Where another screw would have a straight line or a cross shape, Robertson screws have a square socket. Also known as square or Scrulox screws, they're designed to make it easy to keep a square drill or screwdriver head in place while fastening. This makes them a little easier to work with one-handed.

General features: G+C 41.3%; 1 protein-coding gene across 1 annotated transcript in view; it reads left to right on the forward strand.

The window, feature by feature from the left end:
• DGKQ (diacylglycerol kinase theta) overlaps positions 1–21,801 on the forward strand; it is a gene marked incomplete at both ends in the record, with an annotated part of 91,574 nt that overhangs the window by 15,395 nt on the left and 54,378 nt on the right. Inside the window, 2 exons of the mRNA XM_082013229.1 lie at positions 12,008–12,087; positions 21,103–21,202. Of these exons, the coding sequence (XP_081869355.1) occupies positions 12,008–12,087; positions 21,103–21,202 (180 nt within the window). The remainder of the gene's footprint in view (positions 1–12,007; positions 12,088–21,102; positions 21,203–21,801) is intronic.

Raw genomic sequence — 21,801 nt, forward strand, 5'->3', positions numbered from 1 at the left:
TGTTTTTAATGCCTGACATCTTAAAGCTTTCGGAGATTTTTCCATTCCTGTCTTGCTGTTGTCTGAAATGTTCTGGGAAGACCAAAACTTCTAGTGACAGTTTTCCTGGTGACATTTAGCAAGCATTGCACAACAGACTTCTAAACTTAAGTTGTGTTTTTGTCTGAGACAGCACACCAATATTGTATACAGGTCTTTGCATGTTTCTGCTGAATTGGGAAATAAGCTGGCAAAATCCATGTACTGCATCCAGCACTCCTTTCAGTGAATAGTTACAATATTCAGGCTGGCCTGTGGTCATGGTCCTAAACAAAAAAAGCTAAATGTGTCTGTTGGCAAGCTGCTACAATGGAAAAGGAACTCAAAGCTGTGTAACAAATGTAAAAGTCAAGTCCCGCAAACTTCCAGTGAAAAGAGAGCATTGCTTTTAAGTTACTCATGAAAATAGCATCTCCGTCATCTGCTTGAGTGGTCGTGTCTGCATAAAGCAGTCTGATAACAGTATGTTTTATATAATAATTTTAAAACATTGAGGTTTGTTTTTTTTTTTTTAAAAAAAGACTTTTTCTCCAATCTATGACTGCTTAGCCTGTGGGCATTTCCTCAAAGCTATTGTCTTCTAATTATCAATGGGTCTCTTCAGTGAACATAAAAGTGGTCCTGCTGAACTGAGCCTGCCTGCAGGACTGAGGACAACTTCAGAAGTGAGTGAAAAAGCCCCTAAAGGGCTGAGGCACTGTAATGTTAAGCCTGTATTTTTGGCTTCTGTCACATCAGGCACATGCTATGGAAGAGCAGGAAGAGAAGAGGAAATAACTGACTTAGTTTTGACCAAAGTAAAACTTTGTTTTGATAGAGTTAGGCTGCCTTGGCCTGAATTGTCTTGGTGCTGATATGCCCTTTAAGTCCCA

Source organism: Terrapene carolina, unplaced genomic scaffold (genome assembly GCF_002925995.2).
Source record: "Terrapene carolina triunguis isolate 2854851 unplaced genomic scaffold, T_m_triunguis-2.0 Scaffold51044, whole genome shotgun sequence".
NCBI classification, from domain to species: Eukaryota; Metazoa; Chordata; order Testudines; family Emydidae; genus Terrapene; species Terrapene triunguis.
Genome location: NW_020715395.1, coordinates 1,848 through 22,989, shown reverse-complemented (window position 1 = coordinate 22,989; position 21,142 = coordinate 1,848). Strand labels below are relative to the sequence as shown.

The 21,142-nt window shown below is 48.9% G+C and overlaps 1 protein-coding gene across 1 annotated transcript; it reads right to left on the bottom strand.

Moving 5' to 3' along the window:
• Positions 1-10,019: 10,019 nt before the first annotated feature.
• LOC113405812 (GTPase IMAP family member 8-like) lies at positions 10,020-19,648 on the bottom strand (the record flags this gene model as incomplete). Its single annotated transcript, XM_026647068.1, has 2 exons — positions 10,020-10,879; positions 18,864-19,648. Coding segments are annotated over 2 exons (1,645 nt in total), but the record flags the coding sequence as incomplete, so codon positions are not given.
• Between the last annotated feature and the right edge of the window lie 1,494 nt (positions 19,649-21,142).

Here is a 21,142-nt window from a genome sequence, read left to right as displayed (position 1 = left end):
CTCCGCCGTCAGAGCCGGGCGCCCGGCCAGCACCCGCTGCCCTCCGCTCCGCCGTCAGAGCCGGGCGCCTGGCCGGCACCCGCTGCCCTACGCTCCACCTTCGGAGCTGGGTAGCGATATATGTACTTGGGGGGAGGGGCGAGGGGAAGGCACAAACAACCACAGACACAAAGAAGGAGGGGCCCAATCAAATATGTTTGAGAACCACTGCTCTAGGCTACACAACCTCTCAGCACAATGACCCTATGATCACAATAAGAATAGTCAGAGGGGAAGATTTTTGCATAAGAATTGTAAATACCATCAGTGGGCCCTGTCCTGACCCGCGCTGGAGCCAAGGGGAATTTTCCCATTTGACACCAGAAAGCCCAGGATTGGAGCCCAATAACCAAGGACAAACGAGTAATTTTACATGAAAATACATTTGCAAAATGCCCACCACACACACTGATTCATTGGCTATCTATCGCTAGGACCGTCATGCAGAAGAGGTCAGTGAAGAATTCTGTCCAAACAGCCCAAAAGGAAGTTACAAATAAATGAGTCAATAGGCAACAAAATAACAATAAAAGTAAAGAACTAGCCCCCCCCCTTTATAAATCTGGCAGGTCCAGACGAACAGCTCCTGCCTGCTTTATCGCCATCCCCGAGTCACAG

Invented by Canadian P. L. Robertson in 1908, Robertson screws are still more popular in that country to this day, though their use has expanded around the world, primarily for woodworking, construction, and assembly of machinery like breaker terminals. The slight taper deployed by Robertson was an improvement on an earlier square screw design patented by American Allan Cummings in 1875, and made it easier to "cold form," which facilitated mass commercial production.